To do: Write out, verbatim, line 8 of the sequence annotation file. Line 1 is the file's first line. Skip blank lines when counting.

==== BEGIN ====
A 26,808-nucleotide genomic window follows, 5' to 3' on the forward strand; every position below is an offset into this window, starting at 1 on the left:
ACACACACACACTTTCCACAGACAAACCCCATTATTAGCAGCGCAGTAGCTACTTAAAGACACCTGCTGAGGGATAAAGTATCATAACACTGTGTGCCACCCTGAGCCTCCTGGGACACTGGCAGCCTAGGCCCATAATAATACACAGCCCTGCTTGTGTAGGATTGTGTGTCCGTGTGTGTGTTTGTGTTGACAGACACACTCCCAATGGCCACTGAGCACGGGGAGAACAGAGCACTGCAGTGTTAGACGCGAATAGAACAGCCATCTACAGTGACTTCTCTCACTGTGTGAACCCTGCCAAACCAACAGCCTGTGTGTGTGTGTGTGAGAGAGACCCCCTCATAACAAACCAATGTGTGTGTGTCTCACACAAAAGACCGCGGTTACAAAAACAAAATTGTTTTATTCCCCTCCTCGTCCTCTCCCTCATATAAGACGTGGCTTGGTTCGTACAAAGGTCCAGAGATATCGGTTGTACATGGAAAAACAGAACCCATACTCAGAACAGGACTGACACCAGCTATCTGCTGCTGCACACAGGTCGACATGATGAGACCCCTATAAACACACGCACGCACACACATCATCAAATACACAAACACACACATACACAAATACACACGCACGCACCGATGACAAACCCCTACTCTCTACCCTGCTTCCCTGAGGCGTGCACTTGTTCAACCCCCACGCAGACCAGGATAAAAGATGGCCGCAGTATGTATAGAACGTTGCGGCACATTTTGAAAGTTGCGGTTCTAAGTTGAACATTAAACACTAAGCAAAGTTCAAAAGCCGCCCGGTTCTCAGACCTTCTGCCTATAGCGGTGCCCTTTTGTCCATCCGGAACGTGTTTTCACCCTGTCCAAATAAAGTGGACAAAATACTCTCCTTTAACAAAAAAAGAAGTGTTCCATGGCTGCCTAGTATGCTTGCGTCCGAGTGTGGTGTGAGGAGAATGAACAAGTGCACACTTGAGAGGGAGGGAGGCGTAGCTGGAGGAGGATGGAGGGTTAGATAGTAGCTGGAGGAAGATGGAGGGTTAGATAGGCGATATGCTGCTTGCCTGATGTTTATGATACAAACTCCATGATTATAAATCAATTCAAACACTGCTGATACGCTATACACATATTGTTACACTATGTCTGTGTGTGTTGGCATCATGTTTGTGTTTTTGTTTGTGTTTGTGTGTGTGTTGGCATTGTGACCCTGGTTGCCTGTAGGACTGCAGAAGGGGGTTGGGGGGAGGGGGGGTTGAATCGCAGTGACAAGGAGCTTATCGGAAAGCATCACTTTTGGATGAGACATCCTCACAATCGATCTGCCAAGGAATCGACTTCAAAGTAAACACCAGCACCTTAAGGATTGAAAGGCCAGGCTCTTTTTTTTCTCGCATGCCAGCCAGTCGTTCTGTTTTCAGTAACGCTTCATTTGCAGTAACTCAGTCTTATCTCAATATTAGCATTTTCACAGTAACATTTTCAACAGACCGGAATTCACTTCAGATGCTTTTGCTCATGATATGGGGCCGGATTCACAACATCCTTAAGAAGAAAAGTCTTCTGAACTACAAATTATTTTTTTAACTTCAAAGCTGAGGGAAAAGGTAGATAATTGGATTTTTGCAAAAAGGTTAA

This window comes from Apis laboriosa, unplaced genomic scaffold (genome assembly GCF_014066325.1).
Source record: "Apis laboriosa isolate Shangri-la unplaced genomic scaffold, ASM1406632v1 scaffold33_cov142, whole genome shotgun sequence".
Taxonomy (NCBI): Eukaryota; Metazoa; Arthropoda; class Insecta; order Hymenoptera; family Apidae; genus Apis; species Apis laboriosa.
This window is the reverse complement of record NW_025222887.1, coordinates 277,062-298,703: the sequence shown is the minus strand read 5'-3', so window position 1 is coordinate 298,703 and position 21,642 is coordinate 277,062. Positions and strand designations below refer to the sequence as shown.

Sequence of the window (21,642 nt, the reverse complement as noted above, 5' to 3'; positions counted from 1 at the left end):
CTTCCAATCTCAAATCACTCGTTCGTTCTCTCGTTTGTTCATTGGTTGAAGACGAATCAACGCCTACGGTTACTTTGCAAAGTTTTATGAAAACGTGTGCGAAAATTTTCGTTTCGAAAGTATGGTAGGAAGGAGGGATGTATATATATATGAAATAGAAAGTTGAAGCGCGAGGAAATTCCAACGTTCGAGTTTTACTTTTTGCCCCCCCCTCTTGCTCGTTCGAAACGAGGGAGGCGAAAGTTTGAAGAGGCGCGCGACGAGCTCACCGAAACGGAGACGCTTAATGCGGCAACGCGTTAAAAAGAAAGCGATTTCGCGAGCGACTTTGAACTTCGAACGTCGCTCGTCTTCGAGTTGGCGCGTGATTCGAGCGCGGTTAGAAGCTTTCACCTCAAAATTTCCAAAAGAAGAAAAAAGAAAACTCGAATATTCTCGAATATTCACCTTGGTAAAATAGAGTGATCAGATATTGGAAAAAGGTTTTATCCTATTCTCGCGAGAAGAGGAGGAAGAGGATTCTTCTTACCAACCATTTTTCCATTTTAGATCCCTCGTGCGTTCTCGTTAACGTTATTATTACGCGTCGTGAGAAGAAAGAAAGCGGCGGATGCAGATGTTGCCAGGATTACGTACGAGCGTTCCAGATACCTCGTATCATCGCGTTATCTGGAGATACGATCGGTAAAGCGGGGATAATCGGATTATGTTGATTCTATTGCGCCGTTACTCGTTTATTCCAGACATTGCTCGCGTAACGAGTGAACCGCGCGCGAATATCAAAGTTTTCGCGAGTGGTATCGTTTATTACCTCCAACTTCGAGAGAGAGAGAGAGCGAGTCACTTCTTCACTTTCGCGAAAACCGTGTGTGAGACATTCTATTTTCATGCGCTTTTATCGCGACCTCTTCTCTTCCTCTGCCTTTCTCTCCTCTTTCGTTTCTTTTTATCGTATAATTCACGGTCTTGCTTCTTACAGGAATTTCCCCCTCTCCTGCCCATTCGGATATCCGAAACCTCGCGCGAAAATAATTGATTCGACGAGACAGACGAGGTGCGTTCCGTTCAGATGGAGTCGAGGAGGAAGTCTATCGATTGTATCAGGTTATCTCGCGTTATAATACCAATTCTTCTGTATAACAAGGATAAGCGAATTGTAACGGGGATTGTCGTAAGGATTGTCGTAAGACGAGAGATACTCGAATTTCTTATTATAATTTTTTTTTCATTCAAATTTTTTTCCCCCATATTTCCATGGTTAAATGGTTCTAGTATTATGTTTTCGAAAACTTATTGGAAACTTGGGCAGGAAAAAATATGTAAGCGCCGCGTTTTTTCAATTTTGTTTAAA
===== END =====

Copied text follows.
CTTCCAATCTCAAATCACTCGTTCGTTCTCTCGTTTGTTCATTGGTTGAAGACGAATCAACGCCTACGGTTACTTTGCAAAGTTTTATGAAAACGTGTGCGAAAATTTTCGTTTCGAAAGTATGGTAGGAAGGAGGGATGTATATATATATGAAATAGAAAGTTGAAGCGCGAGGAAATTCCAACGTTCGAGTTTTACTTTTTGCCCCCCCCTCTTGCTCGTTCGAAACGAGGGAGGCGAAAGTTTGAAGAGGCGCGCGACGAGCTCACCGAAACGGAGACGCTTAATGCGGCAACGCGTTAAAAAGAAAGCGATTTCGCGAGCGACTTTGAACTTCGAACGTCGCTCGTCTTCGAGTTGGCGCGTGATTCGAGCGCGGTTAGAAGCTTTCACCTCAAAATTTCCAAAAGAAGAAAAAAGAAAACTCGAATATTCTCGAATATTCACCTTGGTAAAATAGAGTGATCAGATATTGGAAAAAGGTTTTATCCTATTCTCGCGAGAAGAGGAGGAAGAGGATTCTTCTTACCAACCATTTTTCCATTTTAGATCCCTCGTGCGTTCTCGTTAACGTTATTATTACGCGTCGTGAGAAGAAAGAAAGCGGCGGATGCAGATGTTGCCAGGATTACGTACGAGCGTTCCAGATACCTCGTATCATCGCGTTATCTGGAGATACGATCGGTAAAGCGGGGATAATCGGATTATGTTGATTCTATTGCGCCGTTACTCGTTTATTCCAGACATTGCTCGCGTAACGAGTGAACCGCGCGCGAATATCAAAGTTTTCGCGAGTGGTATCGTTTATTACCTCCAACTTCGAGAGAGAGAGAGAGCGAGTCACTTCTTCACTTTCGCGAAAACCGTGTGTGAGACATTCTATTTTCATGCGCTTTTATCGCGACCTCTTCTCTTCCTCTGCCTTTCTCTCCTCTTTCGTTTCTTTTTATCGTATAATTCACGGTCTTGCTTCTTACAGGAATTTCCCCCTCTCCTGCCCATTCGGATATCCGAAACCTCGCGCGAAAATAATTGATTCGACGAGACAGACGAGGTGCGTTCCGTTCAGATGGAGTCGAGGAGGAAGTCTATCGATTGTATCAGGTTATCTCGCGTTATAATACCAATTCTTCTGTATAACAAGGATAAGCGAATTGTAACGGGGATTGTCGTAAGGATTGTCGTAAGACGAGAGATACTCGAATTTCTTATTATAATTTTTTTTTCATTCAAATTTTTTTCCCCCATATTTCCATGGTTAAATGGTTCTAGTATTATGTTTTCGAAAACTTATTGGAAACTTGGGCAGGAAAAAATATGTAAGCGCCGCGTTTTTTCAATTTTGTTTAAA